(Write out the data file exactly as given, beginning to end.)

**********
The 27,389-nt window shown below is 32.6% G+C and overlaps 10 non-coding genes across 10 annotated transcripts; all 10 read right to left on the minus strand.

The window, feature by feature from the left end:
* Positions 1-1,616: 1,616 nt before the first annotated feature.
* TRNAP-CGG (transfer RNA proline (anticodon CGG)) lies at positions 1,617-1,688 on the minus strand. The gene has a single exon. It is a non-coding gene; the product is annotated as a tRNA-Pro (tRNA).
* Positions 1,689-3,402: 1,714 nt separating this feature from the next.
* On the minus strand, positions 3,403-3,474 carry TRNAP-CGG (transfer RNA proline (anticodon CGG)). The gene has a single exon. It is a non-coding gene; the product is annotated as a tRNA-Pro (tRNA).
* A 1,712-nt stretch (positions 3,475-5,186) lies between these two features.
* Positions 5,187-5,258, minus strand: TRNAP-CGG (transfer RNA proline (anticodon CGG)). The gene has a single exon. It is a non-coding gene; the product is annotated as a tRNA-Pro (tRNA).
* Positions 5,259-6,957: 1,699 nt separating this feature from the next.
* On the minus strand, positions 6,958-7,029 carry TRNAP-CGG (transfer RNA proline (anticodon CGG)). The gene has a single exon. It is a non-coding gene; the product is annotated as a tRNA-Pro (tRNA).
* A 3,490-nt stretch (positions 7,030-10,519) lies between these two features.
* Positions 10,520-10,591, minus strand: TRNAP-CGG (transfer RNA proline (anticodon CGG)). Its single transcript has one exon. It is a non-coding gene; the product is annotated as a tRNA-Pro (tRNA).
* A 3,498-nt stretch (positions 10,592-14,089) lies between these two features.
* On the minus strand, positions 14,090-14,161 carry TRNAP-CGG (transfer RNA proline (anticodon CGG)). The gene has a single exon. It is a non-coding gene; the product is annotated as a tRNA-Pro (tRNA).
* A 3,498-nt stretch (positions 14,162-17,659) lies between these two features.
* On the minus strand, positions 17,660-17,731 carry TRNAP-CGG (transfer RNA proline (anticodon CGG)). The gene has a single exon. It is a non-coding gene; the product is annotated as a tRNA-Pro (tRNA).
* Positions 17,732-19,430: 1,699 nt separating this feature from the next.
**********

The 27,389-nt window shown below is 32.6% G+C and overlaps 10 non-coding genes across 10 annotated transcripts; all 10 read right to left on the minus strand.

The window, feature by feature from the left end:
* Positions 1-1,616: 1,616 nt before the first annotated feature.
* TRNAP-CGG (transfer RNA proline (anticodon CGG)) lies at positions 1,617-1,688 on the minus strand. The gene has a single exon. It is a non-coding gene; the product is annotated as a tRNA-Pro (tRNA).
* Positions 1,689-3,402: 1,714 nt separating this feature from the next.
* On the minus strand, positions 3,403-3,474 carry TRNAP-CGG (transfer RNA proline (anticodon CGG)). The gene has a single exon. It is a non-coding gene; the product is annotated as a tRNA-Pro (tRNA).
* A 1,712-nt stretch (positions 3,475-5,186) lies between these two features.
* Positions 5,187-5,258, minus strand: TRNAP-CGG (transfer RNA proline (anticodon CGG)). The gene has a single exon. It is a non-coding gene; the product is annotated as a tRNA-Pro (tRNA).
* Positions 5,259-6,957: 1,699 nt separating this feature from the next.
* On the minus strand, positions 6,958-7,029 carry TRNAP-CGG (transfer RNA proline (anticodon CGG)). The gene has a single exon. It is a non-coding gene; the product is annotated as a tRNA-Pro (tRNA).
* A 3,490-nt stretch (positions 7,030-10,519) lies between these two features.
* Positions 10,520-10,591, minus strand: TRNAP-CGG (transfer RNA proline (anticodon CGG)). Its single transcript has one exon. It is a non-coding gene; the product is annotated as a tRNA-Pro (tRNA).
* A 3,498-nt stretch (positions 10,592-14,089) lies between these two features.
* On the minus strand, positions 14,090-14,161 carry TRNAP-CGG (transfer RNA proline (anticodon CGG)). The gene has a single exon. It is a non-coding gene; the product is annotated as a tRNA-Pro (tRNA).
* A 3,498-nt stretch (positions 14,162-17,659) lies between these two features.
* On the minus strand, positions 17,660-17,731 carry TRNAP-CGG (transfer RNA proline (anticodon CGG)). The gene has a single exon. It is a non-coding gene; the product is annotated as a tRNA-Pro (tRNA).
* Positions 17,732-19,430: 1,699 nt separating this feature from the next.